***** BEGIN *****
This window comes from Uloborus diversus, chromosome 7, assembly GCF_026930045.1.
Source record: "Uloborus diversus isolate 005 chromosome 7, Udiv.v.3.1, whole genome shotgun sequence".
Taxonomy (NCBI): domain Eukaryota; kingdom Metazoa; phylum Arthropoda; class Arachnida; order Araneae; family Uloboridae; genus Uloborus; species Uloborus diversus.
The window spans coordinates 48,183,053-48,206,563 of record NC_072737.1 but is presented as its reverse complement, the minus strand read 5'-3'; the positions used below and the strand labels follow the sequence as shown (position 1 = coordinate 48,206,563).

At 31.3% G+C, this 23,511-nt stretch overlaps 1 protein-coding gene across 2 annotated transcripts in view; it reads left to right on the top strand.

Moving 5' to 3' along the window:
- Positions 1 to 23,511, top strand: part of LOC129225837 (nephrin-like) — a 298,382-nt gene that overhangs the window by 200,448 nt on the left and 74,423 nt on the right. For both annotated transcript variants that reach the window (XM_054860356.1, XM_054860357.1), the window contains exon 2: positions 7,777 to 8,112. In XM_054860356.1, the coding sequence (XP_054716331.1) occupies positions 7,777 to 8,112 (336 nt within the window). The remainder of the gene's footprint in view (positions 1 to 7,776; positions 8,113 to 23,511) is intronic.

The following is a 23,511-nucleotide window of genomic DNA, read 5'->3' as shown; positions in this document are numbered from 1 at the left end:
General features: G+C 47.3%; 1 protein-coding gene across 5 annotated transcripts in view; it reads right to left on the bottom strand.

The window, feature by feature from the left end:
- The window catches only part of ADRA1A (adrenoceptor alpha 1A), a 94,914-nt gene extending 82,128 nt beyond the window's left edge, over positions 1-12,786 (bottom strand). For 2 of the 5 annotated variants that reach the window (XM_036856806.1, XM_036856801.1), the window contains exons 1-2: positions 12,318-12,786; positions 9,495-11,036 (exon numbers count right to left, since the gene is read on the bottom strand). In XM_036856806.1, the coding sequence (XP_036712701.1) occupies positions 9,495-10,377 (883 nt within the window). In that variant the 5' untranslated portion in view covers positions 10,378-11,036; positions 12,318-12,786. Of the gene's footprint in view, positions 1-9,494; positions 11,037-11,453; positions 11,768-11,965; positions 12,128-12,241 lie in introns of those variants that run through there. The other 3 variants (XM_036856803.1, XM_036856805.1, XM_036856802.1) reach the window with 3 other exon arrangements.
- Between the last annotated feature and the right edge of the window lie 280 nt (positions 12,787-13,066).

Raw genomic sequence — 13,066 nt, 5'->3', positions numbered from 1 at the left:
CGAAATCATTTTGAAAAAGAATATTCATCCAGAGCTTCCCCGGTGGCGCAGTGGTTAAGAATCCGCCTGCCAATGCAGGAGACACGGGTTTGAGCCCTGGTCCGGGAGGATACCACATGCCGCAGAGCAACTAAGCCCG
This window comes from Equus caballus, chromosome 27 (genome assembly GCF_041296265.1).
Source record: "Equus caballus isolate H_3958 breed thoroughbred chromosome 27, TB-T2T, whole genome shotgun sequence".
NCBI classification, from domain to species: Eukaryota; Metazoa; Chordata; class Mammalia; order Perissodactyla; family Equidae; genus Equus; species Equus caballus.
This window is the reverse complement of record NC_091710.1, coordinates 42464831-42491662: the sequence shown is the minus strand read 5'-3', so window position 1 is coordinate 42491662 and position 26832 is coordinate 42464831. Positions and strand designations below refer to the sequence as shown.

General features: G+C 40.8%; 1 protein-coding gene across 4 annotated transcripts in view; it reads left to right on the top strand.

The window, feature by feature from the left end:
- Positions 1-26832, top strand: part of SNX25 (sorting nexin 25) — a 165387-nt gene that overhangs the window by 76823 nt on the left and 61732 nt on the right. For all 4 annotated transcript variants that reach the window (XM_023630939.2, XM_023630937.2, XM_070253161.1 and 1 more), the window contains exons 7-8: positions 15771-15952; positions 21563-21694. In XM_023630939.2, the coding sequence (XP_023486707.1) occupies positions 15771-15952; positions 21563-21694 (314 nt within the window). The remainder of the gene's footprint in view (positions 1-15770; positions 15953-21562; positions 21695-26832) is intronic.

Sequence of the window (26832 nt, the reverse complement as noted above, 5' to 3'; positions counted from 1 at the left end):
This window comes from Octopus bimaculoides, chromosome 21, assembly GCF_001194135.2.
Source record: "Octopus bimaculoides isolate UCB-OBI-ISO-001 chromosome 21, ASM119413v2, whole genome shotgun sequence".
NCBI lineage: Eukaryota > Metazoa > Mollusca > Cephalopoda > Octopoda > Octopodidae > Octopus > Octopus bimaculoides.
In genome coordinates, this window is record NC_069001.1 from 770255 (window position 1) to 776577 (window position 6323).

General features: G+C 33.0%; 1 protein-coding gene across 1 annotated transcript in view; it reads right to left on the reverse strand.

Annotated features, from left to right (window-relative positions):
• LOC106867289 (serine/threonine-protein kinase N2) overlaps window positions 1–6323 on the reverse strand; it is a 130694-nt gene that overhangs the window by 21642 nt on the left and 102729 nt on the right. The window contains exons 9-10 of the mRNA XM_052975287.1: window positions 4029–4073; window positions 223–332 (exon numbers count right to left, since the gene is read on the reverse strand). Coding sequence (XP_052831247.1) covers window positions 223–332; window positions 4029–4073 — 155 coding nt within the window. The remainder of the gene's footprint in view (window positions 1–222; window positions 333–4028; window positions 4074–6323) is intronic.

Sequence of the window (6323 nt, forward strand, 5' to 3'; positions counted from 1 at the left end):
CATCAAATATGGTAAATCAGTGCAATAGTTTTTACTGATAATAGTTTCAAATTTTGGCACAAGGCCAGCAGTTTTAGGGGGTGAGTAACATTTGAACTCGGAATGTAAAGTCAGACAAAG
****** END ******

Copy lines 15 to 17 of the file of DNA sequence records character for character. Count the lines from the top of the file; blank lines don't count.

This window comes from Equus caballus, chromosome 27 (genome assembly GCF_041296265.1).
Source record: "Equus caballus isolate H_3958 breed thoroughbred chromosome 27, TB-T2T, whole genome shotgun sequence".
NCBI classification, from domain to species: Eukaryota; Metazoa; Chordata; class Mammalia; order Perissodactyla; family Equidae; genus Equus; species Equus caballus.